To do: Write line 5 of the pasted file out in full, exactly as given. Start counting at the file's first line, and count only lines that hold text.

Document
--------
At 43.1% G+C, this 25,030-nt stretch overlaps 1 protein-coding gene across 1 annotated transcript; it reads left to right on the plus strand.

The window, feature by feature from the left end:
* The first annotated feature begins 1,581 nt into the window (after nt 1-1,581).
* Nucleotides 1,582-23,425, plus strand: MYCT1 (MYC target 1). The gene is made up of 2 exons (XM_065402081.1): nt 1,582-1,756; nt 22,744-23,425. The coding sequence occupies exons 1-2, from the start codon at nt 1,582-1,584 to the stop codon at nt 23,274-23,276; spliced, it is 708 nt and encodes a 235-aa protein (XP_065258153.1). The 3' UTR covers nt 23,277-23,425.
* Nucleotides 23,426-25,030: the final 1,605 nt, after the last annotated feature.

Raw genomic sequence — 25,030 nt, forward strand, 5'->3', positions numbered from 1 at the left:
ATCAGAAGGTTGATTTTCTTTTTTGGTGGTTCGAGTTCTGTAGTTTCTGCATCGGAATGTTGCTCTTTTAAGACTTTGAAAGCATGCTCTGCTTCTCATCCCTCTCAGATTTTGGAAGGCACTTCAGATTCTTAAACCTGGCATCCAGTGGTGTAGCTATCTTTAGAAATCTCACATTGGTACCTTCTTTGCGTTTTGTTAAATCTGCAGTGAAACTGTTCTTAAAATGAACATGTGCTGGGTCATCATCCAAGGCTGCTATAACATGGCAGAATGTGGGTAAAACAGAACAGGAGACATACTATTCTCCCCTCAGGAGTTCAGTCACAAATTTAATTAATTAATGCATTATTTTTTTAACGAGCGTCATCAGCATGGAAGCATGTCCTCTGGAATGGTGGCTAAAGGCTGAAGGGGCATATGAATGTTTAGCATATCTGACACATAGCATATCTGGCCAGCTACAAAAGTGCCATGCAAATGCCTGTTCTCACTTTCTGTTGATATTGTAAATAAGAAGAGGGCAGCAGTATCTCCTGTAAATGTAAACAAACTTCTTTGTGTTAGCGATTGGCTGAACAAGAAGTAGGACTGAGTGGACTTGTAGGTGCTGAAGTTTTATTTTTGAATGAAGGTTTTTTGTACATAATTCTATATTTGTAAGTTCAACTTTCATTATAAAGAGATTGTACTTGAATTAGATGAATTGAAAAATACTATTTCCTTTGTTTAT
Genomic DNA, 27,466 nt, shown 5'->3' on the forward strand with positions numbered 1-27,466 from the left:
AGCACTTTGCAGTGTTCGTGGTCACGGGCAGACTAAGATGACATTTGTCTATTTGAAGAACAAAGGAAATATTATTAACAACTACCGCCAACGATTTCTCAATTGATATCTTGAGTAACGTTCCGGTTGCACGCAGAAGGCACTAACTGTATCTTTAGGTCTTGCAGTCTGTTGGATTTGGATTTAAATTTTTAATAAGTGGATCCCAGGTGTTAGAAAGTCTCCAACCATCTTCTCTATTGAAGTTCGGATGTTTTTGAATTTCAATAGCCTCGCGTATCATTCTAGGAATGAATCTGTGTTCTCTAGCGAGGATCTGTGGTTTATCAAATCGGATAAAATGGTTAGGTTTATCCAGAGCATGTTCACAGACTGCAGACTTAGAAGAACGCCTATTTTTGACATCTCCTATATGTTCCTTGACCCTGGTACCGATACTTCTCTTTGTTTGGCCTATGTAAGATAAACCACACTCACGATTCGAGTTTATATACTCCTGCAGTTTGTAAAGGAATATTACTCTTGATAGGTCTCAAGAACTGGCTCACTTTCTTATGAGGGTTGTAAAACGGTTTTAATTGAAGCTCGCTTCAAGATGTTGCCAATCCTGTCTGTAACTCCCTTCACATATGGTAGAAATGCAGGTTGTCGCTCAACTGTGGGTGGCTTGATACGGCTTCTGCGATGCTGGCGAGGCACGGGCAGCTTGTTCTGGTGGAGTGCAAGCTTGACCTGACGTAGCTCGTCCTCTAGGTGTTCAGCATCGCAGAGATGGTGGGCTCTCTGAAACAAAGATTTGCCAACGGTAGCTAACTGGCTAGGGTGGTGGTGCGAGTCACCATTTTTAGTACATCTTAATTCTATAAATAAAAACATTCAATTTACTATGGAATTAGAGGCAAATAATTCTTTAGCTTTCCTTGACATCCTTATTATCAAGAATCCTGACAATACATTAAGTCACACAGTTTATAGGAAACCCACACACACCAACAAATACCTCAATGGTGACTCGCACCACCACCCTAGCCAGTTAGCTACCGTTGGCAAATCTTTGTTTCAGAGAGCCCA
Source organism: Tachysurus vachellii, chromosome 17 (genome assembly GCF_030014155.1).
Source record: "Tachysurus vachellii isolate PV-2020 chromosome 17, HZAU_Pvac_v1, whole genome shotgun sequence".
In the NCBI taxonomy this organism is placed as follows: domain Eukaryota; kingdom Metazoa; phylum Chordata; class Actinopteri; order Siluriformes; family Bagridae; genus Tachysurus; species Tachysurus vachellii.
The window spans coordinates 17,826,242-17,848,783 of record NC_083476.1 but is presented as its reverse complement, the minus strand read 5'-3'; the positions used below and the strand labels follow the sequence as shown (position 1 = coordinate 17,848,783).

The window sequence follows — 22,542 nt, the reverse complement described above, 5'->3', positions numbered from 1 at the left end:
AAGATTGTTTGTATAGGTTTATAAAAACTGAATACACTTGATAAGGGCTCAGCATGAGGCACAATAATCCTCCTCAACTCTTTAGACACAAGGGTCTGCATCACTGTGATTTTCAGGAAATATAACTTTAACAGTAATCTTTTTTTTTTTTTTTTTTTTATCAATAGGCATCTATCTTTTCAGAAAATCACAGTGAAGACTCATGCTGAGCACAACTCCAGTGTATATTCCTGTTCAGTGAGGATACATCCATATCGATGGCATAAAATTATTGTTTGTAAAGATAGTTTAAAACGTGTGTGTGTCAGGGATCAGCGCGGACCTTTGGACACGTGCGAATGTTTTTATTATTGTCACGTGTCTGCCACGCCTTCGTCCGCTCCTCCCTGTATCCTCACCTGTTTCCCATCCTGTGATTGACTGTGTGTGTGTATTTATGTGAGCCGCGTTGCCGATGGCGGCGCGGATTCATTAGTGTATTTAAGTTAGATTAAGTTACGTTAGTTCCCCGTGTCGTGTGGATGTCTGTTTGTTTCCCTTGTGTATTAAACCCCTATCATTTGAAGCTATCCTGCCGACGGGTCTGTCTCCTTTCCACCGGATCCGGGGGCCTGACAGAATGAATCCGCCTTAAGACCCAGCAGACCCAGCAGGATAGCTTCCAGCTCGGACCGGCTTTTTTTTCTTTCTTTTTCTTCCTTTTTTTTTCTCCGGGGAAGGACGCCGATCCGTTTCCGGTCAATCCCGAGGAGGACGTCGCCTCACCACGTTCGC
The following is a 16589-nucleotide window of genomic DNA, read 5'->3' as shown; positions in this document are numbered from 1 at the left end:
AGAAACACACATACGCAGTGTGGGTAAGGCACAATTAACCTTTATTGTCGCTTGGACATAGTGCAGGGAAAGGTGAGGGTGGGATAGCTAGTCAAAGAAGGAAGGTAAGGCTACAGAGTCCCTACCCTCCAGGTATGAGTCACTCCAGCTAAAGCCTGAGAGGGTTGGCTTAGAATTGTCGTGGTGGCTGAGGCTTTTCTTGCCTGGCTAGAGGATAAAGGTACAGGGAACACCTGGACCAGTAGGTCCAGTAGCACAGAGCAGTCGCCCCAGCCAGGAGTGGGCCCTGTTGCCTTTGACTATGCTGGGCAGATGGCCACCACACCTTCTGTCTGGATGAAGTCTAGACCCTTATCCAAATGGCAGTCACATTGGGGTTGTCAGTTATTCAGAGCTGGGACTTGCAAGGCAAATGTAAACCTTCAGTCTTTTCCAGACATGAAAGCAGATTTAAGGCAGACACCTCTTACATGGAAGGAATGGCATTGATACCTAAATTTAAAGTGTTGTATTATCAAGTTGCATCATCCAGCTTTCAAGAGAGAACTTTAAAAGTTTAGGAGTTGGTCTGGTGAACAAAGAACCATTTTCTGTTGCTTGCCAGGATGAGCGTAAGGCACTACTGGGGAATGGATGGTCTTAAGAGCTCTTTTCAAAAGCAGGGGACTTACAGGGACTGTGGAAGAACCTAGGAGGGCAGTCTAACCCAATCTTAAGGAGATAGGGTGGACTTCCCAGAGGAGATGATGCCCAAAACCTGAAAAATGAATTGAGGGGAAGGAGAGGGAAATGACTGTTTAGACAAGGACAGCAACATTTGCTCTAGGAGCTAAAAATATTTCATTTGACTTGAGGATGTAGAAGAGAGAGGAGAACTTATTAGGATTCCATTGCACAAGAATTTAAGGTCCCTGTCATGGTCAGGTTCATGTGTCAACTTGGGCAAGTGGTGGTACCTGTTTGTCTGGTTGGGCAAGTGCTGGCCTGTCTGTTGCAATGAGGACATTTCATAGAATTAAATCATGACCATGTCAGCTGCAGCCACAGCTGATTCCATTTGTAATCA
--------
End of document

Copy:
* Nucleotides 23,426-25,030: the final 1,605 nt, after the last annotated feature.